I f the centre hub i s removed this film may be disturbed.

Rega turntables are designed to optimise performance for

music reproduction and therefore no compromises have been

made to give quick start times. The normal time taken for full

speed to be reached is between 2-5 seconds.

 

The arm earth (or ground) is automatically connected

through the arm cable screening. No other earthing should

be necessary.

 

Save the original packing in case you ever need to transport

the turntable.

 

Don't use any polishes on the turntable or lid . To clean or

dust, wipe gently with a soft cotton duster (slightly damp only

if necessary).

 

Should you experience any problem with your turntable or

wish to enquire about servicing please contact your Rega

dealer.

 

post #1987 of 3640

Interesting...

post #1988 of 3640
Quote:
Originally Posted by parbaked View Post

I think the "benefits" are twofold:

1) NOT using your Rega to clean records e.g. clean on something other than your TT, benefit being no strain on motor/belt by friction more than just the stylus on record and

2) belief that not all solvents sold are not necessarily good for one's vinyl.

I clean with a "SpinClean" when I first get an album and then use a Hunt brush, but not while LP is on the TT.

 

These are the actual operating hints from Rega:

 

 

Hints and Tips using your Turntable

 

Mount the turntable on a rigid, level surface. A light shelf or

turntable support screwed to a wall or in an alcove i s ideal.

Avoid mount ing on hol low or heavy cabinets or anything

mounted on a wooden floor.

 

Try to keep the lid closed while playing the records. This will

prevent dust falling on to the records and make cleaning

unnecessary. There may also be a sonic improvement.

 

Don't use any record cleaner that works while the record is

playing or any cleaners that use water or solvents. I f you

keep your records stored in their sleeves, avoid touching the

playing surfaces, play with the lid down and keep all water

and fluids away, cleaning should not be necessary. Don't

worry about visible dust on the record surface, this is

brushed aside by the stylus and any that collects on the stylus

can be easily blown away. In general, record cleaning is

overdone and one should not believe all the claims made by

record cleaner manufacturers.

 

Leave the turntable running during a record playing session.

Switch on before the session and only switch off after you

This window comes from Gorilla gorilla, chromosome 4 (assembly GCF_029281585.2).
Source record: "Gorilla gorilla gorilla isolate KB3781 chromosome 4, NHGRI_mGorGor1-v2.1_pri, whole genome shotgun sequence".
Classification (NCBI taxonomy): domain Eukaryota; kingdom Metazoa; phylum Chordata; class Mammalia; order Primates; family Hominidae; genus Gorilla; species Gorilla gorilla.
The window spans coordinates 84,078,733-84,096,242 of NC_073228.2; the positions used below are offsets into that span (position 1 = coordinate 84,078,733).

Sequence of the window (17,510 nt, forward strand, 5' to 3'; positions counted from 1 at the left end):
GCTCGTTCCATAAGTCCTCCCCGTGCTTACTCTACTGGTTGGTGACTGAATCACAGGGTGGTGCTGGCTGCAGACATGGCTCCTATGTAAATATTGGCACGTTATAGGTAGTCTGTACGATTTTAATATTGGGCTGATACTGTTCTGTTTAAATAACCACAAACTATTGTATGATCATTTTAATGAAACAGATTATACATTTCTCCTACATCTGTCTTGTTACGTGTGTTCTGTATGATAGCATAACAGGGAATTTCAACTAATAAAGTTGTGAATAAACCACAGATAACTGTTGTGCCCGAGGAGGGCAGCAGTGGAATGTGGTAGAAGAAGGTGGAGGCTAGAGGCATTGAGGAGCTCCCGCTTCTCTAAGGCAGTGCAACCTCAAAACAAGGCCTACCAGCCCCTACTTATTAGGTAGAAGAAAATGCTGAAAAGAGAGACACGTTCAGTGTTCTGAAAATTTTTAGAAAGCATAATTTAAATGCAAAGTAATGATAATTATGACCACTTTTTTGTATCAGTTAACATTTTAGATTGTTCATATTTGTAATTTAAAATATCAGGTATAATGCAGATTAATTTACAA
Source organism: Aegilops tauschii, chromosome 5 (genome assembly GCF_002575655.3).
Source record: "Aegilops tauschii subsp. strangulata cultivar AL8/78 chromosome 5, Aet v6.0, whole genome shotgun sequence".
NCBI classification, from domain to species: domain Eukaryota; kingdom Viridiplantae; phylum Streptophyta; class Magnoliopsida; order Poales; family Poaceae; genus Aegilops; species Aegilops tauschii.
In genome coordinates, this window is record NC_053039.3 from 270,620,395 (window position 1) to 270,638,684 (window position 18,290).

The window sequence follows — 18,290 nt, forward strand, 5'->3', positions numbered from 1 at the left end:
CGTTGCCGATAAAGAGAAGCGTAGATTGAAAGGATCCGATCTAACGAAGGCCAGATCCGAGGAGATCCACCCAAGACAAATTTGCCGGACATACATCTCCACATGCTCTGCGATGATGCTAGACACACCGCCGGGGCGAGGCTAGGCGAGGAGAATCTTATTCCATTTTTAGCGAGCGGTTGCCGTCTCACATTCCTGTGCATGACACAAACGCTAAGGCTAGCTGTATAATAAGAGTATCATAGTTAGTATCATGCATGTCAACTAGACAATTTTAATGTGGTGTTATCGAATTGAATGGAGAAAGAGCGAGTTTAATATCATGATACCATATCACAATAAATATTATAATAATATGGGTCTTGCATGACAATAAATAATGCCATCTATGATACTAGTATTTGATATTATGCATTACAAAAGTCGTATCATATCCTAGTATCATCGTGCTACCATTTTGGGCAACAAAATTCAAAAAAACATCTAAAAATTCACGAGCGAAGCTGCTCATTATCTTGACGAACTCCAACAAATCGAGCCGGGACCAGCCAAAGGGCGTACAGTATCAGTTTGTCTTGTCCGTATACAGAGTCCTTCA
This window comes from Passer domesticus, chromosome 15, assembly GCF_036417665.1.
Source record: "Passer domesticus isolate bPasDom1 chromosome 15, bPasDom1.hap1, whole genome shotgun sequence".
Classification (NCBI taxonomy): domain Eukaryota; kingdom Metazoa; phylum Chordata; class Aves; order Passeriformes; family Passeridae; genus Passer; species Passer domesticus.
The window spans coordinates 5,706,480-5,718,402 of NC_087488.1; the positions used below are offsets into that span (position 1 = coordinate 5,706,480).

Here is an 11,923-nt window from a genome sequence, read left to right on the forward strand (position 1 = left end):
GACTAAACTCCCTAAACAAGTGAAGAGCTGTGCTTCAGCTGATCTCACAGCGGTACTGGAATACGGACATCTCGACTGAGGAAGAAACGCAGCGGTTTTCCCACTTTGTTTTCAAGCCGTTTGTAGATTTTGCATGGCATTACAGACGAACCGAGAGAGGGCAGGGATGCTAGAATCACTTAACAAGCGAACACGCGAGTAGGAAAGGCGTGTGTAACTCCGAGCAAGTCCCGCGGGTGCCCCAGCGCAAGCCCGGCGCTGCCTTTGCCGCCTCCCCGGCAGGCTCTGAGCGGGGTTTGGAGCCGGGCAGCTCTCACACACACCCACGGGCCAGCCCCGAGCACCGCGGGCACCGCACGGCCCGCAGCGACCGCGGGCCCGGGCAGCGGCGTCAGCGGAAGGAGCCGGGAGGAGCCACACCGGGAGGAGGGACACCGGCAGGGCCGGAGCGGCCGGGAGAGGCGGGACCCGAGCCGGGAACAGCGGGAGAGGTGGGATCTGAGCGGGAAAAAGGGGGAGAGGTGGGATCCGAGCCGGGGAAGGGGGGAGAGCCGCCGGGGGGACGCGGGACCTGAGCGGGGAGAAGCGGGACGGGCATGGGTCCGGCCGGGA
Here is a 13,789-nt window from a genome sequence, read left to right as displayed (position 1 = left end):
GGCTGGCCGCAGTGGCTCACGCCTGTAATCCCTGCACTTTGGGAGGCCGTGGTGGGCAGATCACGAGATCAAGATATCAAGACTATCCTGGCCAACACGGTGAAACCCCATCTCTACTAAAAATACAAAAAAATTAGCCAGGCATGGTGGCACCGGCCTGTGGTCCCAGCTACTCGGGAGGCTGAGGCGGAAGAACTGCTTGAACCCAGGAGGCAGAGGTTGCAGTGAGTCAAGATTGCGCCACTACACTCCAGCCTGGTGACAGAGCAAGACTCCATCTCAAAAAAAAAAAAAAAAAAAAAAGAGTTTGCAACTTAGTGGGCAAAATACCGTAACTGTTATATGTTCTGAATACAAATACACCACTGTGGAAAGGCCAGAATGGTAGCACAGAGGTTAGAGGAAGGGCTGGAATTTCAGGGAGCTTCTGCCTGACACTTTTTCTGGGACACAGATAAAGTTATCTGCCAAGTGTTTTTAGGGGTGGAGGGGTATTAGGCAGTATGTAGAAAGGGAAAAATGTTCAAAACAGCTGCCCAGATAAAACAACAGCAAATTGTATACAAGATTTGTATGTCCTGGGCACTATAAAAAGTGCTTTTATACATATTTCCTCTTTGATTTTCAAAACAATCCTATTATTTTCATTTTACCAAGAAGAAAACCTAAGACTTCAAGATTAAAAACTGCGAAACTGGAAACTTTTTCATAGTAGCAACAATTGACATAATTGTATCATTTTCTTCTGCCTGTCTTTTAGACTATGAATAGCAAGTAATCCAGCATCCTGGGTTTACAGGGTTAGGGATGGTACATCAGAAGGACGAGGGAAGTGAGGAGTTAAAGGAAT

have finished.

 

Don't lift the centre hub out from the main bearing. The bearing

i s factory assembled with a film of special thick lubricant.

I f the centre hub i s removed this film may be disturbed.

Rega turntables are designed to optimise performance for

music reproduction and therefore no compromises have been

made to give quick start times. The normal time taken for full

speed to be reached is between 2-5 seconds.

 

The arm earth (or ground) is automatically connected

through the arm cable screening. No other earthing should

be necessary.

 

Save the original packing in case you ever need to transport

the turntable.

 

Don't use any polishes on the turntable or lid . To clean or

dust, wipe gently with a soft cotton duster (slightly damp only

if necessary).

 

Should you experience any problem with your turntable or

wish to enquire about servicing please contact your Rega

dealer.

 

That Rega list I did see long ago enough to forget it - and did not giggle any less now than the first time around.

 

More some other time, I would like you to know about the dust that does collect on the stylus and what are its effects. Well, you all know if the record is real dirty it will clog the stylus so much as to cause severe mistracking/distortion. This happens only in extreme cases, say if you forgot the record on the platter and did not use dust cover for extended period - at least over weekend or vacation. But problems start much earlier than that. And it affects the Aichille's heel of almost any turntable, cartridge compliance/tonearm mass resonance (usually around 10 Hz ) first. Once while measuring low frequency resonance, bad enough at usual + 12 or so dB at peak, it went "off chart", 20 dB+, threatening to jump the groove. I immediately stopped the measurement - and found the culprit. A tiny barely visible piece of fluff was clinging to the stylus - after brushing it aside, normal performance restored. Such fluff is normally considered harmless - it was more or less a single "hair", but much smaller and thinner.

 

It is hard to reproduce this measurement - because it is difficult to find repeatable "fluff". Records are not clean, even the ones just cleaned on RCM will still be leaving dust particles on brushes of Shure, Stanton or Pickering cartridges . One can not prevent dust falling on record, but normal dust covers are detrimental to sound. I dislike sound negative effects of those brushes and do not use them - so cleaning the record while playing seems ever less and less out of place. There were good dry cleaners that usually double as static removal devices. They are still made today. It just might mean I will have to sacrifice one of my tonearms and replace it with "broom" - no place for it on my TT at the present.

 

A turntable should have enough torque for at least two times the friction of single stylus - and that is enough for ""broom"

post #1989 of 3640

I don't find it interesting.  I see it another way, I guess.  Granted I've bought into VPI's marketing and designs, which are quite the opposite of Rega's.  A big and heavy everything with a clamp or weight to get a good coupling with the vinyl to deaden everything, and a record cleaner to go with it.